T.G.A.O.T.U. is constantly pouring out through His system. That force is sevenfold in its nature, and all its forms operate in each of these centres, although one of them in each case greatly predominates over the others. Without this inrush of energy the physical body could not exist. Therefore the centres are in operation in every one, although in the undeveloped person they are usually in comparatively sluggish motion, just forming the necessary vortex for the force, and no more. On the other hand, they may be glowing and pulsating with living light, so that an enormously greater amount of force passes through them, with the result that there are additional faculties and possibilities open to the man.
This divine energy which rushes into each centre from without sets up at right angles to itself, that is to say, in the surface of the etheric double, secondary forces in undulatory circular motion, just as a bar magnet thrust into an induction coil produces a current of electricity which flows round the coil at right angles to the axis or direction of the magnet. The primary force itself, having entered the vortex, radiates from it again at right angles, but in straight lines, as though the centre of the vortex were the hub of a wheel, and the radiations of the primary force its spokes. The number of these spokes differs in the different force-centres, and determines the number of waves or petals which each of them exhibits. Because of this these force-centres have often been poetically described in Oriental books as resembling flowers.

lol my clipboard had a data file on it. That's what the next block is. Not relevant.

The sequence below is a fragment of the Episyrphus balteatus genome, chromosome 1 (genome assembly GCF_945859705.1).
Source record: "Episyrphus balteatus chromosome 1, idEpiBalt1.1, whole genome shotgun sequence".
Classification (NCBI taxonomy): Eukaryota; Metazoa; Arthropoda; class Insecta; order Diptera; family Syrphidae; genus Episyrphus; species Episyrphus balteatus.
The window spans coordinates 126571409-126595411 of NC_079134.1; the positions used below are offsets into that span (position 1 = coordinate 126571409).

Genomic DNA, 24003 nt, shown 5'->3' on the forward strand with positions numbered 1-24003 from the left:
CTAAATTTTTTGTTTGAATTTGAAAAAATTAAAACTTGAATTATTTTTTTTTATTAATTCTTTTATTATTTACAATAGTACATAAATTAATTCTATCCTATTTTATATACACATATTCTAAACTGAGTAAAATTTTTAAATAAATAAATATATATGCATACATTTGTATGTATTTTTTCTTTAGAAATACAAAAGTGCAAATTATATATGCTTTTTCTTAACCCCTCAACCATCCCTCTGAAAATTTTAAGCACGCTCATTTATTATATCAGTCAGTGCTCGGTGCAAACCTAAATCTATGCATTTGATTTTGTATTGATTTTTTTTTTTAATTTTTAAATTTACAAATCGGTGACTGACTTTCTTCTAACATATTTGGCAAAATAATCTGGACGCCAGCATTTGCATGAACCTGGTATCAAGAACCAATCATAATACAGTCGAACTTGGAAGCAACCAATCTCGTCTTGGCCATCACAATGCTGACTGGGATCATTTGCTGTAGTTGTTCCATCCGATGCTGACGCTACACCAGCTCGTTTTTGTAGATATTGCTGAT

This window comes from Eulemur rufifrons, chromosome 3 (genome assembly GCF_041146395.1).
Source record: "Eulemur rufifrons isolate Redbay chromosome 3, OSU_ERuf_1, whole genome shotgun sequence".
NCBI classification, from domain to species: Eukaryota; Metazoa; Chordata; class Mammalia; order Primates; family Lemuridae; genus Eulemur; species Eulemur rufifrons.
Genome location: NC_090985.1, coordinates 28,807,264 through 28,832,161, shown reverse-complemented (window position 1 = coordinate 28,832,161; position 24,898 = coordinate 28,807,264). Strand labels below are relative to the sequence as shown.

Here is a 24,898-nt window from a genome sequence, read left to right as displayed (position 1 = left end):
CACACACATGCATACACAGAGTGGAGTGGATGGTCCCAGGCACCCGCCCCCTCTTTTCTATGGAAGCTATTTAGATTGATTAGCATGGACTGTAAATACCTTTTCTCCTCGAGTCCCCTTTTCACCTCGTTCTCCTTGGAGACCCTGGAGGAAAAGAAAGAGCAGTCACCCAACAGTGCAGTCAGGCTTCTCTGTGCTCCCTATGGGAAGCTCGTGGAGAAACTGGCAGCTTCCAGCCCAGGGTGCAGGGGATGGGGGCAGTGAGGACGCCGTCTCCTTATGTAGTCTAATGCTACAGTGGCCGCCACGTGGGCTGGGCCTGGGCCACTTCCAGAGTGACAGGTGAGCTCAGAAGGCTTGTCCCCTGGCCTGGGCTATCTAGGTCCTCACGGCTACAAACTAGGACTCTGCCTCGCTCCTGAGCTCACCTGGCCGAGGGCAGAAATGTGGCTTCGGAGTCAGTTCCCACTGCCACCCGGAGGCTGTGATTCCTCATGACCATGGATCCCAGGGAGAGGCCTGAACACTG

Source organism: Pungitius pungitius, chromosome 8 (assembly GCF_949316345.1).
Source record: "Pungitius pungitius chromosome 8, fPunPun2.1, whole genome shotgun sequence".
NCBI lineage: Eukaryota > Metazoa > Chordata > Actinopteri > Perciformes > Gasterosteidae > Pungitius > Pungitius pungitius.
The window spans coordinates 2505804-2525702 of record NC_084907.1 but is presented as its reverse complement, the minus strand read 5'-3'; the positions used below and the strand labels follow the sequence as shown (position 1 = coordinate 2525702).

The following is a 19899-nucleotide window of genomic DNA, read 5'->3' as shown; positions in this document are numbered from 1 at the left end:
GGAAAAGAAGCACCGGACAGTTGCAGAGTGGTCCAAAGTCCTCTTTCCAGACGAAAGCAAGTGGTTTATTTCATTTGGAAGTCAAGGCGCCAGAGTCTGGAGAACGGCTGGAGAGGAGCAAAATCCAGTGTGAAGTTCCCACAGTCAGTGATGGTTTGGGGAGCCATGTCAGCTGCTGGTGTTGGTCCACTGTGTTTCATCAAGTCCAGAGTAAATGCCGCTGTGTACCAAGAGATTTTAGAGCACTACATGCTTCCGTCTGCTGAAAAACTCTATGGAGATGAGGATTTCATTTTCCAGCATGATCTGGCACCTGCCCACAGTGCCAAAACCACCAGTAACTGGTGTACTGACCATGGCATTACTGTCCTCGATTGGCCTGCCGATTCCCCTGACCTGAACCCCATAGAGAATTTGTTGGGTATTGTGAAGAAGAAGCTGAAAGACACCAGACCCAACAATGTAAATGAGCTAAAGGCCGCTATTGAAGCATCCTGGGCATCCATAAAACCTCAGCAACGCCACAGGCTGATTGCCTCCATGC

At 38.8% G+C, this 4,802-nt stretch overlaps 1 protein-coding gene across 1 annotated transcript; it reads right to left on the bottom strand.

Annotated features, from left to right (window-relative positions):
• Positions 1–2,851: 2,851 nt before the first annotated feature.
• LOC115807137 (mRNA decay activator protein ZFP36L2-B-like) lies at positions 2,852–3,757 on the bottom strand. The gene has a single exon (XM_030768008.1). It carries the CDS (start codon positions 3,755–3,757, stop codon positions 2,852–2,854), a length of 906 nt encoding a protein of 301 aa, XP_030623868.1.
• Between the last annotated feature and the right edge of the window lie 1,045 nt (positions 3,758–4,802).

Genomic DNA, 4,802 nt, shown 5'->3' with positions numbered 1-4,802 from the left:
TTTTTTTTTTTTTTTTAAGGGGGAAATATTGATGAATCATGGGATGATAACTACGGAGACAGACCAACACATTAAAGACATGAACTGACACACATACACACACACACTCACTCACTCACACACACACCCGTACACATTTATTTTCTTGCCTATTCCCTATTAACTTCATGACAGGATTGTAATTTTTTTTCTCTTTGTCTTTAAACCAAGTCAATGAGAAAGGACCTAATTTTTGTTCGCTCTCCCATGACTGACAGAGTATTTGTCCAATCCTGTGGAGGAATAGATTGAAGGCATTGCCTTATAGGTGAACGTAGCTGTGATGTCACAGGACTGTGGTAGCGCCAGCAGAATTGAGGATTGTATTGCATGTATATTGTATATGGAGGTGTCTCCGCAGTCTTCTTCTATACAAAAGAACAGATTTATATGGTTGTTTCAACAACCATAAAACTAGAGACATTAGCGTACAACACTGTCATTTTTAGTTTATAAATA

Each of the secondary forces which sweep round the saucer-like depression has its own characteristic wave-length, just as has light of a certain colour; but instead of moving in a straight line as light does, it moves along relatively large undulations of various sizes, each of which is some multiple of the smaller wave-lengths within it. The number of undulations is determined by the number of spokes in the wheel, and the secondary force weaves itself under and over the radiating currents of the primary force, just as basket work might be woven round the spokes of a carriage wheel. The wavelengths are infinitesimal, and probably thousands of them are included within one of the undulations. As the forces rush round in the vortex, these oscillations of different sizes, crossing one another in this basketwork fashion, produce the flower-like form to which I have referred. It is, perhaps, still more like the appearance of certain saucers or shallow vases of wavy iridescent glass, such as are made in Venice. All of these undulations or petals have that shimmering iridescent effect, like mother-of-pearl, yet each of them has usually its own predominant colour.
In the vivification of the particular centre with which this degree of E.A. is principally concerned, three factors are important. When the centre in the emotional body which corresponds to this is awakened, it gives to the man the power of hearing in the subtle world at that level—that is, it causes a development of that sense which, in what is usually called the astral world, produces on our consciousness the effect which on the physical plane we call hearing. So, if the etheric centre were fully working, the E.A. would be clairaudient as far as the etheric and astral planes. Its slow and partial unfoldment gradually tends to dissipate prejudice in the man, to open his mind to suggestions and, generally speaking, to widen and liberalize his thought.
Secondly, the development of the brain largely depends upon the opening up of this centre, because it plays an important part in the division and distribution of one of the main streams of vitality which course through the human body. I have already explained the detail of this action in The Chakras and The Hidden Side of Things, to which I must refer any reader who desires further information on the subject of vital circulation.